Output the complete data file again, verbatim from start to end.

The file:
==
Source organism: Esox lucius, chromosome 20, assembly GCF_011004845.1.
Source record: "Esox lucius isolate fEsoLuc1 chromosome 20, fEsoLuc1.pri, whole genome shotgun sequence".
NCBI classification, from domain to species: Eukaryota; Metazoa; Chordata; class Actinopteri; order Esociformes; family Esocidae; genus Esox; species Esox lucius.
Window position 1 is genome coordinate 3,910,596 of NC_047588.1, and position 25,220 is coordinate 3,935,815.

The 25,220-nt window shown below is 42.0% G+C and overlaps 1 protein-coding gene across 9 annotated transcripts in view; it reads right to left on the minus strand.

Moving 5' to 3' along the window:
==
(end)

Source organism: Esox lucius, chromosome 20, assembly GCF_011004845.1.
Source record: "Esox lucius isolate fEsoLuc1 chromosome 20, fEsoLuc1.pri, whole genome shotgun sequence".
NCBI classification, from domain to species: Eukaryota; Metazoa; Chordata; class Actinopteri; order Esociformes; family Esocidae; genus Esox; species Esox lucius.
Window position 1 is genome coordinate 3,910,596 of NC_047588.1, and position 25,220 is coordinate 3,935,815.

The 25,220-nt window shown below is 42.0% G+C and overlaps 1 protein-coding gene across 9 annotated transcripts in view; it reads right to left on the minus strand.

Moving 5' to 3' along the window: